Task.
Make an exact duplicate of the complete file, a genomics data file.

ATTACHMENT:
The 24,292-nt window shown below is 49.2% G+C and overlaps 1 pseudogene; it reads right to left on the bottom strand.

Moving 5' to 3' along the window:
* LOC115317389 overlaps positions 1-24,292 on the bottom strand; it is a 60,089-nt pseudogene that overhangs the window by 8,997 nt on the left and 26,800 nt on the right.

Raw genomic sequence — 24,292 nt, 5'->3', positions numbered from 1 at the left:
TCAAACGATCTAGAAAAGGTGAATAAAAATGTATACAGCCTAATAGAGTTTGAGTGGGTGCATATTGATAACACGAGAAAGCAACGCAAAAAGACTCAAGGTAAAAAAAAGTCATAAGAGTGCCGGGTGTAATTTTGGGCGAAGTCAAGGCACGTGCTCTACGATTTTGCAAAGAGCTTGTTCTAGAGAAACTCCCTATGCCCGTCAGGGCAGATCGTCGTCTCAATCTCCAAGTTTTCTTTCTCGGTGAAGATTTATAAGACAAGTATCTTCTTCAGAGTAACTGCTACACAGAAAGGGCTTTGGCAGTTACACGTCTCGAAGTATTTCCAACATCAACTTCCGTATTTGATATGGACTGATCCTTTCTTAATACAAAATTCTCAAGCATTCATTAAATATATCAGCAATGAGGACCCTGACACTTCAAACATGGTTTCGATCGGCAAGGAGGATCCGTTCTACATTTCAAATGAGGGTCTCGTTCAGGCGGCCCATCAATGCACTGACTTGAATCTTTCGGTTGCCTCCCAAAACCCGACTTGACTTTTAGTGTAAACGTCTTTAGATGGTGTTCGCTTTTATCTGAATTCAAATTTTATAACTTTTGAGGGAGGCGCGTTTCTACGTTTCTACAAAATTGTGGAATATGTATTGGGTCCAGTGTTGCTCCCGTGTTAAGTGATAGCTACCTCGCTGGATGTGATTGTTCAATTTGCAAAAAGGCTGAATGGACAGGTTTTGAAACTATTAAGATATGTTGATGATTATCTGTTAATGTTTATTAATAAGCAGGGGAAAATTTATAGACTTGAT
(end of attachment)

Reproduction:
The 24,292-nt window shown below is 49.2% G+C and overlaps 1 pseudogene; it reads right to left on the bottom strand.

Moving 5' to 3' along the window:
* LOC115317389 overlaps positions 1-24,292 on the bottom strand; it is a 60,089-nt pseudogene that overhangs the window by 8,997 nt on the left and 26,800 nt on the right.

Raw genomic sequence — 24,292 nt, 5'->3', positions numbered from 1 at the left:
TCAAACGATCTAGAAAAGGTGAATAAAAATGTATACAGCCTAATAGAGTTTGAGTGGGTGCATATTGATAACACGAGAAAGCAACGCAAAAAGACTCAAGGTAAAAAAAAGTCATAAGAGTGCCGGGTGTAATTTTGGGCGAAGTCAAGGCACGTGCTCTACGATTTTGCAAAGAGCTTGTTCTAGAGAAACTCCCTATGCCCGTCAGGGCAGATCGTCGTCTCAATCTCCAAGTTTTCTTTCTCGGTGAAGATTTATAAGACAAGTATCTTCTTCAGAGTAACTGCTACACAGAAAGGGCTTTGGCAGTTACACGTCTCGAAGTATTTCCAACATCAACTTCCGTATTTGATATGGACTGATCCTTTCTTAATACAAAATTCTCAAGCATTCATTAAATATATCAGCAATGAGGACCCTGACACTTCAAACATGGTTTCGATCGGCAAGGAGGATCCGTTCTACATTTCAAATGAGGGTCTCGTTCAGGCGGCCCATCAATGCACTGACTTGAATCTTTCGGTTGCCTCCCAAAACCCGACTTGACTTTTAGTGTAAACGTCTTTAGATGGTGTTCGCTTTTATCTGAATTCAAATTTTATAACTTTTGAGGGAGGCGCGTTTCTACGTTTCTACAAAATTGTGGAATATGTATTGGGTCCAGTGTTGCTCCCGTGTTAAGTGATAGCTACCTCGCTGGATGTGATTGTTCAATTTGCAAAAAGGCTGAATGGACAGGTTTTGAAACTATTAAGATATGTTGATGATTATCTGTTAATGTTTATTAATAAGCAGGGGAAAATTTATAGACTTGAT